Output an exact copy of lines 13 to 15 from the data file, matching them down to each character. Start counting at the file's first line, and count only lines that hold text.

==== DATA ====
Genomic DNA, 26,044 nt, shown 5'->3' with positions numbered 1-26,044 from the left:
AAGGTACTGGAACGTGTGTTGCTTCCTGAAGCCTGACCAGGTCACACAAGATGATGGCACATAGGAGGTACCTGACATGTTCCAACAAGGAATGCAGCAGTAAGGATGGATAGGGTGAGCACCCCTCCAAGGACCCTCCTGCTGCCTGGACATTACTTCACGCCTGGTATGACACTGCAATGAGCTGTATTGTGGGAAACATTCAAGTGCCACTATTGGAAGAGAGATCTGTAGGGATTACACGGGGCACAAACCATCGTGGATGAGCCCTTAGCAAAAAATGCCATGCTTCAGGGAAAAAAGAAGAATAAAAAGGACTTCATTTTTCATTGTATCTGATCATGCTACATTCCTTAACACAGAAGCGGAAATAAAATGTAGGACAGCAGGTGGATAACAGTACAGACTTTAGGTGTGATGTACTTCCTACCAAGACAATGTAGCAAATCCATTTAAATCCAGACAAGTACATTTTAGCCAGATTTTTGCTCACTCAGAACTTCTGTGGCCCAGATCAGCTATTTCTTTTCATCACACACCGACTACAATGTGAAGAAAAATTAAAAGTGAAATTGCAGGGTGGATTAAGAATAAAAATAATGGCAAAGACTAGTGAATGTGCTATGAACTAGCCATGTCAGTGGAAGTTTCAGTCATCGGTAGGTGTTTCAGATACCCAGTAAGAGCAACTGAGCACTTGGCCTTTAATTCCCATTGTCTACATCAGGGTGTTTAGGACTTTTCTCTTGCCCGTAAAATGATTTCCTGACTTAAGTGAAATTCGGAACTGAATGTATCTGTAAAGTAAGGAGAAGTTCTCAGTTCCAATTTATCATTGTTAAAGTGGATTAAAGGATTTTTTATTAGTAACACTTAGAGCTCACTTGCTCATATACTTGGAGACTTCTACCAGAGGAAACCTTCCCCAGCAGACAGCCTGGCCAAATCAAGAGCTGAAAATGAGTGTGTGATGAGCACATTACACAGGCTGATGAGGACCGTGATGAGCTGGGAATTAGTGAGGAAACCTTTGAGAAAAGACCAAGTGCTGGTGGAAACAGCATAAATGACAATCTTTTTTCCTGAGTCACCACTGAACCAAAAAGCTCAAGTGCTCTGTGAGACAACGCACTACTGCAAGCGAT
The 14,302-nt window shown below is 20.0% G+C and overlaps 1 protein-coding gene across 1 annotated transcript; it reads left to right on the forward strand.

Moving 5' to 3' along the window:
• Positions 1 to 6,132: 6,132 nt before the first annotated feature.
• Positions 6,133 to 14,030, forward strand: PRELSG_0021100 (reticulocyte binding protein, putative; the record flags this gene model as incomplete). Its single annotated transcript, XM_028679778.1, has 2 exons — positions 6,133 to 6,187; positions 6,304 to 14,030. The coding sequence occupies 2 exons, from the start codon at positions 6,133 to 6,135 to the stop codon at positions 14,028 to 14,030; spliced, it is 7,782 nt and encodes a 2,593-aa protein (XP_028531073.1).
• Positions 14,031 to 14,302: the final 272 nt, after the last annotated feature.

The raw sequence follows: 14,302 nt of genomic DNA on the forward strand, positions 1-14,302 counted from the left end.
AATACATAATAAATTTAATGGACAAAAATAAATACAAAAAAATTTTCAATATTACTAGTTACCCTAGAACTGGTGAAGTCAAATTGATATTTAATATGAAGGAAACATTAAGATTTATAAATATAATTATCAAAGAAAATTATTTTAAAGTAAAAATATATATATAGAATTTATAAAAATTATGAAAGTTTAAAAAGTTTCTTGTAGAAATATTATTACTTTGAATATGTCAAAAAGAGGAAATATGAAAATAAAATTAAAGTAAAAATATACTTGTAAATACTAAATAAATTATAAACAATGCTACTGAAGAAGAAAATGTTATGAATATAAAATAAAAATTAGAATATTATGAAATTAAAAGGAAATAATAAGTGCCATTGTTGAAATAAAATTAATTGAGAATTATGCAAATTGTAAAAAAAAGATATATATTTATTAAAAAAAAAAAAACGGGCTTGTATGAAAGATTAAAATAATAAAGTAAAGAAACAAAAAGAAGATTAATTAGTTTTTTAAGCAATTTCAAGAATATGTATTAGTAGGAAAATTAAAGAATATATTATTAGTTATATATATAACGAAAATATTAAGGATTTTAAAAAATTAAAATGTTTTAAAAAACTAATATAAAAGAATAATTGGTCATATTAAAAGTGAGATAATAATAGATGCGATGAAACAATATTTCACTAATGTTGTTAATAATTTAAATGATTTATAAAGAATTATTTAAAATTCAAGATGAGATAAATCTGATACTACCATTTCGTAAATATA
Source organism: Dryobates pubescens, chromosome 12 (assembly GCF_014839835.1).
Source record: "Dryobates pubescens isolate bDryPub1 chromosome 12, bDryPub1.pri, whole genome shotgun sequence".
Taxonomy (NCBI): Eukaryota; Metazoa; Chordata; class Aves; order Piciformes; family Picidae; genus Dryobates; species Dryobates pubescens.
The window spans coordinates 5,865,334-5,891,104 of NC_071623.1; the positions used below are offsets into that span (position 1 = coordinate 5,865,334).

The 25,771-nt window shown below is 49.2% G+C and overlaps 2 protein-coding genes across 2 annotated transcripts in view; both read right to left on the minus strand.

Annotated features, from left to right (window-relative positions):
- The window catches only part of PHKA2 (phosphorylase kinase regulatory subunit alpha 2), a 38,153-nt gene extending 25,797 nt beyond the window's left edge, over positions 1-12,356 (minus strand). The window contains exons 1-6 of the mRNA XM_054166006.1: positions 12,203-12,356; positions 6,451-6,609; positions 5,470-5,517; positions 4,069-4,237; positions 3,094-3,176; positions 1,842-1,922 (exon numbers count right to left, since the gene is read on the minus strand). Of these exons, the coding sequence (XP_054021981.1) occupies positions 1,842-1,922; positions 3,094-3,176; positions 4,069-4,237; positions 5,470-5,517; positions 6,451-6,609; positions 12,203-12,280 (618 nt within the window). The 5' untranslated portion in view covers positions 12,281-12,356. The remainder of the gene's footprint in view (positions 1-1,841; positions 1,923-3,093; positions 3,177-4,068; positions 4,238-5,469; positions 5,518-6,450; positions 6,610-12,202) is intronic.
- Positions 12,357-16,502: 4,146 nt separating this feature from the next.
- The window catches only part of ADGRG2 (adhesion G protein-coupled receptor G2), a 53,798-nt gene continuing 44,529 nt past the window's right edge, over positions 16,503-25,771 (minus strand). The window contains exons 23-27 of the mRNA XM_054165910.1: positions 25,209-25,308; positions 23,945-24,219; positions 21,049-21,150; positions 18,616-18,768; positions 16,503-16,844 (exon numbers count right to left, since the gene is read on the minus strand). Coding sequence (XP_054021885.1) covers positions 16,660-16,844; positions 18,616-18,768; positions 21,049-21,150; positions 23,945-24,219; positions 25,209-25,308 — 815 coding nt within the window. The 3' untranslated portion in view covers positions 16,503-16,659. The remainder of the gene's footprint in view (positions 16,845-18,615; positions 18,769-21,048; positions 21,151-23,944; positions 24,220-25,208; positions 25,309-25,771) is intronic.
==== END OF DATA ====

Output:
The window spans coordinates 5,865,334-5,891,104 of NC_071623.1; the positions used below are offsets into that span (position 1 = coordinate 5,865,334).

The 25,771-nt window shown below is 49.2% G+C and overlaps 2 protein-coding genes across 2 annotated transcripts in view; both read right to left on the minus strand.

Annotated features, from left to right (window-relative positions):